Fri, Apr 06, 2018 - Page 11 News List

Seoul creates budget, tax breaks to spur job growth

Bloomberg

South Korean Prime Minister Lee Nak-yon speaks at a Cabinet meeting in Seoul yesterday.

Photo: EPA-EFE

The South Korean government has drawn up another supplementary budget and tax breaks aimed at creating as many as 220,000 jobs for young people to address stubbornly high youth unemployment.

The 3.9 trillion won (US$3.67 billion) extra budget, to be submitted to the South Korean National Assembly today, would be the second since South Korean President Moon Jae-in took office last year with a vow to create jobs and increase wages.

This time, the spending would be directed primarily at youth unemployment, which the government sees as a developing crisis, and regional economies hit by corporate restructuring.

Of the total, 2.9 trillion won would be used to support small and mid-size companies that hire full-time employees and to subsidize the wages of new hires.

The remaining 1 trillion won would be earmarked for domestic automakers and shipbuilders and their employees, the South Korean Ministry of Strategy and Finance said in a statement.

Unless the problem is addressed, the country might soon face a “catastrophic job crisis,” South Korean Minister of Strategy and Finance Kim Dong-yeon said during a briefing on Tuesday.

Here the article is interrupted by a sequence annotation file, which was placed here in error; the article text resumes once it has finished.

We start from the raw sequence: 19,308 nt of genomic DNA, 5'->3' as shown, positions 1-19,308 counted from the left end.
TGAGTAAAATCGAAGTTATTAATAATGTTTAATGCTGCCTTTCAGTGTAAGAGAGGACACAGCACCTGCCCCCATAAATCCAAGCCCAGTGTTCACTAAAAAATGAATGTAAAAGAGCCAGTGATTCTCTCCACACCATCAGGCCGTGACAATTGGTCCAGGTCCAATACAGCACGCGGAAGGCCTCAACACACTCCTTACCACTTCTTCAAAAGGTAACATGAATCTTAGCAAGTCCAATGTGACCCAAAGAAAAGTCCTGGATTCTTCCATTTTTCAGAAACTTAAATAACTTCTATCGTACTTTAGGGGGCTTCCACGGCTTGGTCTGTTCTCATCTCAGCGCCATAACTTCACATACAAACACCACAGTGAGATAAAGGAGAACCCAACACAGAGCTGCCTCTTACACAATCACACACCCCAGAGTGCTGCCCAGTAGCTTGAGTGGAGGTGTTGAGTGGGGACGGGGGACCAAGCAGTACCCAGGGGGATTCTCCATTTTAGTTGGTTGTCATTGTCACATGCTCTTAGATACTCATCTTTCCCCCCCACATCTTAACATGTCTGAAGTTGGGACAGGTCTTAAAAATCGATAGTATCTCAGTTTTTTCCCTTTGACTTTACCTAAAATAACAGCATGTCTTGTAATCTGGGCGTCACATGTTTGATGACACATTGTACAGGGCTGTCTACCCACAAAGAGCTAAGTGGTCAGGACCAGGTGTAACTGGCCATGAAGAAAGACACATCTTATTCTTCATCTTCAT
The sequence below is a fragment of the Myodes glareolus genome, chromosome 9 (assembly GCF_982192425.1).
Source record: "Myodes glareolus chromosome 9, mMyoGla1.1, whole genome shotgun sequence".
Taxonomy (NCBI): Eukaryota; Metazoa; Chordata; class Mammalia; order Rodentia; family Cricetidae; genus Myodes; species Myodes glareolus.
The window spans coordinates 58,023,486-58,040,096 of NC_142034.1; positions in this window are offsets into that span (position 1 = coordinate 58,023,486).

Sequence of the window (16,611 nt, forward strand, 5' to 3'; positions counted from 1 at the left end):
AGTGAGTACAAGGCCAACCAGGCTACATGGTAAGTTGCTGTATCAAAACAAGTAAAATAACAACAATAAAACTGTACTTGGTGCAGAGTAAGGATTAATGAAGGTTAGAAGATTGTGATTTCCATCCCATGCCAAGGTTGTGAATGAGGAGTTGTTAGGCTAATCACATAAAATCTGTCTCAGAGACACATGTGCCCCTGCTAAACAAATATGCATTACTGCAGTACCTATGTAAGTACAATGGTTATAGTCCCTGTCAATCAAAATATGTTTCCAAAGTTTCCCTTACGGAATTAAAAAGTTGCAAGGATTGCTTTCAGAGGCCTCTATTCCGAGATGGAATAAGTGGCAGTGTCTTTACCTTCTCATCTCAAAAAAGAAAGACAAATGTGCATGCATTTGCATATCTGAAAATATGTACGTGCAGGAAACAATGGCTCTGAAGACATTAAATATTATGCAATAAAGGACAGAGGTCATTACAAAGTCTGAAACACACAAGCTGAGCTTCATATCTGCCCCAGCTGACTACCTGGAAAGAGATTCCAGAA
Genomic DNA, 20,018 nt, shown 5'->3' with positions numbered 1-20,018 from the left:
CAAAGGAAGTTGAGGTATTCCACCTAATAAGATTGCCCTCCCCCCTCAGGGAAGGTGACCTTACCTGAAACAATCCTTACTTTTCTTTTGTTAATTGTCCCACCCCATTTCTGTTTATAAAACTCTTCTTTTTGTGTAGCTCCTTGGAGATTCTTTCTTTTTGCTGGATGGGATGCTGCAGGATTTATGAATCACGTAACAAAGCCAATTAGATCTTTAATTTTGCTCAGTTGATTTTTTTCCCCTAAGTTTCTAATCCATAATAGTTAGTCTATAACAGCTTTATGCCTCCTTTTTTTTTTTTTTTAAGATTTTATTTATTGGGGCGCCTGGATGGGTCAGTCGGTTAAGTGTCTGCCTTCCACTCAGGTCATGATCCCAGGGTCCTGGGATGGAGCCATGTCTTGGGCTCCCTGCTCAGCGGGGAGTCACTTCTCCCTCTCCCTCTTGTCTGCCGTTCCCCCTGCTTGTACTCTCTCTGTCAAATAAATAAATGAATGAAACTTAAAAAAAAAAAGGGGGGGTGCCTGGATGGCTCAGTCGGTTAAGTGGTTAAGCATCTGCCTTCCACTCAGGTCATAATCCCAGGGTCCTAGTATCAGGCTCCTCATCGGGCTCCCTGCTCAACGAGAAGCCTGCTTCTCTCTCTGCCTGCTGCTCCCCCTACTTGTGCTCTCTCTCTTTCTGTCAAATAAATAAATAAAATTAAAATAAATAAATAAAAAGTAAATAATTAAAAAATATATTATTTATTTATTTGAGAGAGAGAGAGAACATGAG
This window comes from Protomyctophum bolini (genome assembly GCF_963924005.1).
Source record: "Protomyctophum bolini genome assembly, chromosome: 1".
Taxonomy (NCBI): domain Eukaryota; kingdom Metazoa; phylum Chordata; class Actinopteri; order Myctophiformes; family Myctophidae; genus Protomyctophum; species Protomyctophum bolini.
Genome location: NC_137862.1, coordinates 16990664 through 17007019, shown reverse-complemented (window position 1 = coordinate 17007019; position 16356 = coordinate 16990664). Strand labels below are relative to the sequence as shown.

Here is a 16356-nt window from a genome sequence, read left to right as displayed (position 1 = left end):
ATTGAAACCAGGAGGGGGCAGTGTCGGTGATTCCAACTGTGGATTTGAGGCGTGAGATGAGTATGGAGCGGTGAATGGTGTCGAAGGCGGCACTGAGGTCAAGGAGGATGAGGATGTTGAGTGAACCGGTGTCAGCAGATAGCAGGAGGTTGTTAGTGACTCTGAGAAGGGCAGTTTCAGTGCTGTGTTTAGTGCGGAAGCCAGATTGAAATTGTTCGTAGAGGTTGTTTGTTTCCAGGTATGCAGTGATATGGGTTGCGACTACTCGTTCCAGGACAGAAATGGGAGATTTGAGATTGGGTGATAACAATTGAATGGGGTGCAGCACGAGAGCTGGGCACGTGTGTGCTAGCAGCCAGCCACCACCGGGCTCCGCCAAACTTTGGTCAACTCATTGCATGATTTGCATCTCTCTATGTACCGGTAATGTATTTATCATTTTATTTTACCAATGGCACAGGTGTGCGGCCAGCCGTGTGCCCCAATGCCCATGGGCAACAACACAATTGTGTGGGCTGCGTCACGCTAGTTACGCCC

The supplementary budget is to come from surplus tax revenue and would not require issuing new government bonds, Kim said.

The youth unemployment rate was 9.8 percent in February, the highest in eight months.

The legislature approved an 11 trillion won supplementary budget in July last year that was aimed at creating tens of thousands of new jobs.

The new extra budget, combined with tax breaks that were to be proposed yesterday, is expected to create about 180,000 to 220,000 new jobs and lower the youth unemployment rate to less than 8 percent by 2021, the ministry said.

The tax breaks would be offered to new hires, low-income youth, start-ups and companies that hire.

Moon’s party is expected to struggle to pass the budget. It took more than a month for the previous extra budget to pass.

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